Adjustments at the Margin: Markets for Pollution Rights Price per ton of pollution right Quantity of SO 2 pollution rights (millions of tons) 8 9 10 11 12 13 $2000 $1000 D 2007 2010 S = Supply of SO 2 pollution rights
Allowance Trading Basics An emissions "cap": A limit on the total amount of pollution that can be emitted (released) from all regulated sources (e.g., power plants); the cap is set lower than historical emissions in order to reduce emissions. Allowances: An authorization to emit a fixed amount of a pollutant. Measurement: Accurate tracking of all emissions. Source:http://www.epa.gov/airmarkets/trading/basics.html
Allowance Trading Basics Flexibility: Sources can choose how to reduce emissions, including whether to buy additional allowances from other sources that reduce emissions. Allowance trading: Sources can buy or sell allowances on the open market. Because the total number of allowances is limited by the cap, emission reductions are assured. Compliance: At the end of each compliance period, each source must own at least as many allowances as its emissions. Source:http://www.epa.gov/airmarkets/trading/basics.html
Trading the Right to Pollute The NO x Budget Trading Program is a market- based cap and trade program created to reduce emissions of nitrogen oxides (NO x ) from power plants and other large combustion sources in the eastern United States. Source : http://www.epa.gov/airmarkets/progsregs/nox/sip.html
Trading the Right to Pollute Market-based sulfur dioxide (SO 2 ) allowance trading component of the Acid Rain Program Utilities regulated under the program, decide the most cost-effective way to use available resources to comply with the acid rain requirements of the Clean Air Act. Purchase pollution allowances. Switching to lower sulfur fuel. Reduce emissions by employing energy conservation measures Source: http://www.epa.gov/airmarkets/trading/factsheet.html
Success of Acid Rain Program which includes trading pollution allowances Reduced SO 2 emissions by over 5.5 million tons from 1990 levels, or about 35 percent of total emissions from the power sector. Compared to 1980 levels, SO 2 emissions from power plants have dropped by more than 7 million tons, or about 41 percent. Cut NO x emissions by about 3 million tons from 1990 levels, so that emissions in 2005 were less than half the level anticipated without the program. Other efforts, such as the NO x Budget Trading Program in the eastern United States, also contributed significantly to this reduction. Led to significant cuts in acid deposition, including reductions in sulfate deposition of about 36 percent in some regions of the United States and improvements in environmental indicators, such as fewer acidic lakes. Source: http://www.epa.gov/airmarkets/progress/arp05.html
Kyoto Protocol Industrialized nations reduce CO 2 5 percent from 1990 levels by 2008-2012 compliance period. United States withdrew in 2001. China and India are not required to comply because they are developing nations. By 2002 Kyoto only covered about 30 percent of global CO 2 emissions. Too little too fast. Not enough change to make a difference. Difficult to comply with for countries who experienced substantial growth in the 1990’s.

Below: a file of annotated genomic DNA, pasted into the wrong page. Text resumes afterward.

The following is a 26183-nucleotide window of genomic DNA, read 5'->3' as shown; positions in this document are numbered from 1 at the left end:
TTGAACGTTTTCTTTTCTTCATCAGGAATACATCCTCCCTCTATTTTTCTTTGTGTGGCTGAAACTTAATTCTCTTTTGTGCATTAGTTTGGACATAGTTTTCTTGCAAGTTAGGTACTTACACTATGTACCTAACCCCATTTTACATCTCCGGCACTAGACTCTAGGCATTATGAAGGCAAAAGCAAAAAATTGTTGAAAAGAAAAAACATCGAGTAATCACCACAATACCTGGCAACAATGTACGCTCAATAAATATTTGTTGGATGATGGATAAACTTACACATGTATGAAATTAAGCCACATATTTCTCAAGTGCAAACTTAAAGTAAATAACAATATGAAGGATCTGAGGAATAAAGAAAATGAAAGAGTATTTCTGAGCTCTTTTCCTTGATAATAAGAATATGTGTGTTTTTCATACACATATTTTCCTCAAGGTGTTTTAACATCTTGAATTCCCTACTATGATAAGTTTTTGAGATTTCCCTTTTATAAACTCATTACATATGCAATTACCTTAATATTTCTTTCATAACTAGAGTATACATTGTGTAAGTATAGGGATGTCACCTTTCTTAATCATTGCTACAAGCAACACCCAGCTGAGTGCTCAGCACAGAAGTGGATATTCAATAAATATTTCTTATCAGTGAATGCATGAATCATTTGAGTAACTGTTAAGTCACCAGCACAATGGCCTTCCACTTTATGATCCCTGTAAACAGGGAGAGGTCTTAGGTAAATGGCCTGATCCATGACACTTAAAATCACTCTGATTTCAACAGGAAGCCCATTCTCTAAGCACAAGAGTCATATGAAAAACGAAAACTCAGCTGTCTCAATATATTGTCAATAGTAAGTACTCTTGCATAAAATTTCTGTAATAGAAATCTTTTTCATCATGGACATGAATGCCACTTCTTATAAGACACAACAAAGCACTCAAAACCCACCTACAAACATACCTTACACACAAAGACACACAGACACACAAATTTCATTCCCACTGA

European Union Emissions Trading Scheme (ETS) Kyoto with teeth. Covers half of Europe’s carbon emissions. (8% of global) Each country creates a national allocation plan for specifying caps on greenhouse gases. Businesses can either reduce their emissions or purchase allowances from facilities with an excess of allowances. Allowances traded in the ETS are not printed but are held in electronic account registries set up by Member States and are overseen by a Central Administrator at the EU. Emissions considered a service under EU’s VAT. Sources: http://ec.europa.eu/environment/climat/emission.htm and Nordhaus, William D. The American Economic Review, “After Kyoto: Alternative Mechanisms to Control Global Warming” 96(2) May 2006, 31-34http://ec.europa.eu/environment/climat/emission.htm
Alternative International Treaty Options Link treaty to specific environmental objectives rather than a baseline year pollution level. (e.g. temperature, costs, damages) (Nordhaus 2006) Use an extended time path. Depart gradually from a business as usual pattern becoming more severe over time. (Olmstead and Stavins 2006) Extend tradable allowances globally. (Olmstead and Stavins 2006) Extend participation beyond industrialized nations to include the developing world and United States. (Olmstead and Stavins 2006) Nordhaus, William D. The American Economic Review, “After Kyoto: Alternative Mechanisms to Control Global Warming” 96(2) May 2006, 31-34 and Olmstead, Sheila M. and Robert N. Stavins. The American Economic Review, “An International Policy Architecture for the Post-Kyoto Era 96(2) May 2006, 31-34 and
Boulder Carbon Tax Boulder's City Council adopted the goals of the Kyoto Protocol in 2002 to reduce greenhouse gas emissions below 1990 levels by 2012. On November 14, 2006 with Initiative 202, the Climate Action Plan Tax, the Boulder Colorado city council approved a carbon tax which is applied to residents electric and gas bills. Average tax for homeowners $1.33/month and Business $3.80/month Estimated energy cost savings from implementing the Climate Action Plan are $63 million over the long term. Revenue estimated is $6.7 million by 2012, when the goal is to have reduced carbon emissions by 350,000 metric tons. Source: http://www.ci.boulder.co.us/index.php?option=com_content&task=view&id=6136&Itemid=169 and http://www.env- econ.net/2006/11/a_carbon_tax_in.htmlhttp://www.ci.boulder.co.us/index.php?option=com_content&task=view&id=6136&Itemid=169